This was the first day on our own. After only a couple hours sleep, we had a lighter breakfast and left for The New Hotel Otani to be picked up. I can`t believe I`m eating Mackeral; steamed carrots, turnip and squash, and curry with vegetables over rice porridge for breakfast. I really like it.

We used the maps that our local guide, Mayumi, provided last Friday to find our way to the hotel. We arrived a little early, so we made a preventive bathroom run. We came out to find a Page carrying a sign reading "Mr. Larry Gardner" on it. I didn`t think I took that long!

As we approached the pick up area again, an Indian woman was firmly saying, "I think you should be more sensitive. I must get something for my baby from my room!" She was most annoyed with a young man we were being directed towards. We thought these were our only tour mates. Oh God, was all that went through my mind. Is this how the day will go? The man was in fact in charge of pickup and needed to get us moving as there were three more hotels to stop and pickup more attendees before delivering us to the bus terminal for our tour.

The terminal was chaos. We finally got in the right line and on our bus. The local guide was a professional young woman with a thick Japanese accent and an annoyingly high quality to her voice. Her speach and instructions for the day were somewhat patronizing and repetitive. "You will call me (Name I can`t remember)-sam. You will only call the driver, Driver-san because that is his job, and only speak to him in Japanese." Such was her humor and the tone for our half-day tour. The screaming baby with the smelly diaper that clearly annoyed her, and almost broke my eardrum when his daddy brought him behind us so the guide could talk was a test of all our resolves.

Tokyo Tower looked like an orange Eiffel Tower. We were escorted to the highest enclosed observation platform, 333 meters high. The views were magnificent, but I couldn`t hear a word the guide said. She practically ran ahead of us all morning, creating a stressful atmosphere and always began talking when she arrived whether the rest of us were there or not. Needless to say, we did not tip her. But, we got great shots of Tokyo from above. The observation floor just below us provided scary but really cool views through the floor to the ground way down there.

The Imperial Palace was closed, and we were escorted around the outside garden along the streets. "There are the two and three-story watch towers, but you can`t go into the palace grounds, so you`ll have to come back on either December 23rd or January 2nd(the Emperor`s birthday) when you can meet him and the Empress. They will stand behind bullet-proof glass on a platform above you and give a five-minute speach five times a day." Really? I think not, bitch. Why was this on our tour, we thought?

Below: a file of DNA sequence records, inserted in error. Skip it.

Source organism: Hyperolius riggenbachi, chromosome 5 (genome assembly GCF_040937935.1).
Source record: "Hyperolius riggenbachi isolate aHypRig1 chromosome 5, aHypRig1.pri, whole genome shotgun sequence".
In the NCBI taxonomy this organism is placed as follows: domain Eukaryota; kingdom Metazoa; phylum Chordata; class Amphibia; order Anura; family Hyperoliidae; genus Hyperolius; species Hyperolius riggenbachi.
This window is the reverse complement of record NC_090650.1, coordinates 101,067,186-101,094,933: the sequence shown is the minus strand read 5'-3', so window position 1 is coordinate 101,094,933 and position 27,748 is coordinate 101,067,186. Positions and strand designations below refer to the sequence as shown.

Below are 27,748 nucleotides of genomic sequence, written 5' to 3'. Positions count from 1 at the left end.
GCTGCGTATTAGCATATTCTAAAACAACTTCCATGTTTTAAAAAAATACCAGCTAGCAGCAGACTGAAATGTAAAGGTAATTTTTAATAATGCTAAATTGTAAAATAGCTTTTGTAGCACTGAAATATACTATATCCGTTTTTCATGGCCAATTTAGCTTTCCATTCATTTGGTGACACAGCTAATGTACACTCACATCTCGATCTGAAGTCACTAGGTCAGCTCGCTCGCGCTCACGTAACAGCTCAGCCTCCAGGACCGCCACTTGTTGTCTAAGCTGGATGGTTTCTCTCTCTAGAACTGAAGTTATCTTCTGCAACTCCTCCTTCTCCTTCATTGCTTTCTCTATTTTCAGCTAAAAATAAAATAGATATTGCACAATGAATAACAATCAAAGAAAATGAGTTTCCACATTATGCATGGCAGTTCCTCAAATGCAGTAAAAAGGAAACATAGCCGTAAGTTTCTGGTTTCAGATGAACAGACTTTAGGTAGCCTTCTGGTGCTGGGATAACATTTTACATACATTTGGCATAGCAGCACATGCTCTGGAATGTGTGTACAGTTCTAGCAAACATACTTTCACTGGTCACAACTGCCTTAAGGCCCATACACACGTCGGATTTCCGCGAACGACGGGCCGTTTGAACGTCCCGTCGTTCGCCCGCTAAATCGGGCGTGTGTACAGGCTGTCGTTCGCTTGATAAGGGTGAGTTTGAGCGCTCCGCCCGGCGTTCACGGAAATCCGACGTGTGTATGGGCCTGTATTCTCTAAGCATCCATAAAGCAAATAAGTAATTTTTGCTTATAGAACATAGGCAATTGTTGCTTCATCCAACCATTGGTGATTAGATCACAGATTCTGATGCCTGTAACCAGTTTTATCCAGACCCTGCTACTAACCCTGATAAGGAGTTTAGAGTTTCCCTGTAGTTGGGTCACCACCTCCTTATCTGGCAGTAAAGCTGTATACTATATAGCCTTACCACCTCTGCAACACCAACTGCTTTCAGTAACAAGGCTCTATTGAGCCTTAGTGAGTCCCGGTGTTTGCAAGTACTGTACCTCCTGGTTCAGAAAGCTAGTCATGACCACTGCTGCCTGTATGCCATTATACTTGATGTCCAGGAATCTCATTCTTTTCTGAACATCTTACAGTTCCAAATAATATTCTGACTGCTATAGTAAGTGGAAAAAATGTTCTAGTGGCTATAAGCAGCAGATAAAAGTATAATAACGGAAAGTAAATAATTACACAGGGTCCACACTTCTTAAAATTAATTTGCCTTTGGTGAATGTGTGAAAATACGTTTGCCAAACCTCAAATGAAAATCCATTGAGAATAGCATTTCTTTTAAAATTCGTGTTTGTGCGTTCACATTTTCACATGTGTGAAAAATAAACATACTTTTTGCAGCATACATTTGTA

Our favorites were sites we planned to visit on our own because the Sanja spring festival was this past weekend and we couldn`t attend: Asakusa Shrine and the Nakamise Shopping Street between its sacred gates touting an experience from the Edo period (Tokyo`s old name).

Again, our guide was useless but she did help me auickly find my good fortune paper when I shook out a stick from a metal fortune-providing tube. And, she directed us to the entrance of the shrine. When we approached the inner sanctum, we were turned away by the monk. Our guide sealed her no-tip fate.

The building and concomitant shopping experience, complete with smudging station, were worth it though. I prayed, smudged, and prayed again. My cup of tea. But, we needed iced coffee, so we found a lovely cafe to rest our weary bones and aching feet; eat rice dishes and rest a while. The young wait staff were friendly, kind and spoke enough English to make our virgin excursion into unescorted Japan a joy.

We also did some shopping. The sweet older women with no English, but kind faces, nice smiles and helpful, patient hearts assisted me in buying a few souvenirs.

We found our own way back to a train station and through the subway maze to our hotel. We crashed at 1:30 pm and never left our room to eat again. We are just that tired. The best layed plans...

It was still a good day, and tomorrow we`re off to Mount Fuji.